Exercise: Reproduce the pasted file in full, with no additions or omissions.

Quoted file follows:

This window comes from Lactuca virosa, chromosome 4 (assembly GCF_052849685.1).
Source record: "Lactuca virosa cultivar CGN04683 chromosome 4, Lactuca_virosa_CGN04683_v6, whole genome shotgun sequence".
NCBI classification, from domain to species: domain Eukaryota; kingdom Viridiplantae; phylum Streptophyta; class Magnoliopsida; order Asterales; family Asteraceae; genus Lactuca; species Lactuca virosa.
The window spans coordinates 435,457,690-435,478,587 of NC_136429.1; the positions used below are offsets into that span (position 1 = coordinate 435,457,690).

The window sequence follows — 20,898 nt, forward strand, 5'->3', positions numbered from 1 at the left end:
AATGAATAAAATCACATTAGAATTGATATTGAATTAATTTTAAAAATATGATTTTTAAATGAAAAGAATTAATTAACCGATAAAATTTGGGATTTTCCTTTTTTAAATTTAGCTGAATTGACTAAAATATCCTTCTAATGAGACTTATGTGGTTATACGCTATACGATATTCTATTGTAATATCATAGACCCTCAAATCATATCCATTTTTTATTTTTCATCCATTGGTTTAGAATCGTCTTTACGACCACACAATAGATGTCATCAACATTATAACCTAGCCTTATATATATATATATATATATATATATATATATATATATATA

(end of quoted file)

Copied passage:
This window comes from Lactuca virosa, chromosome 4 (assembly GCF_052849685.1).
Source record: "Lactuca virosa cultivar CGN04683 chromosome 4, Lactuca_virosa_CGN04683_v6, whole genome shotgun sequence".
NCBI classification, from domain to species: domain Eukaryota; kingdom Viridiplantae; phylum Streptophyta; class Magnoliopsida; order Asterales; family Asteraceae; genus Lactuca; species Lactuca virosa.
The window spans coordinates 435,457,690-435,478,587 of NC_136429.1; the positions used below are offsets into that span (position 1 = coordinate 435,457,690).

The window sequence follows — 20,898 nt, forward strand, 5'->3', positions numbered from 1 at the left end:
AATGAATAAAATCACATTAGAATTGATATTGAATTAATTTTAAAAATATGATTTTTAAATGAAAAGAATTAATTAACCGATAAAATTTGGGATTTTCCTTTTTTAAATTTAGCTGAATTGACTAAAATATCCTTCTAATGAGACTTATGTGGTTATACGCTATACGATATTCTATTGTAATATCATAGACCCTCAAATCATATCCATTTTTTATTTTTCATCCATTGGTTTAGAATCGTCTTTACGACCACACAATAGATGTCATCAACATTATAACCTAGCCTTATATATATATATATATATATATATATATATATATATATATA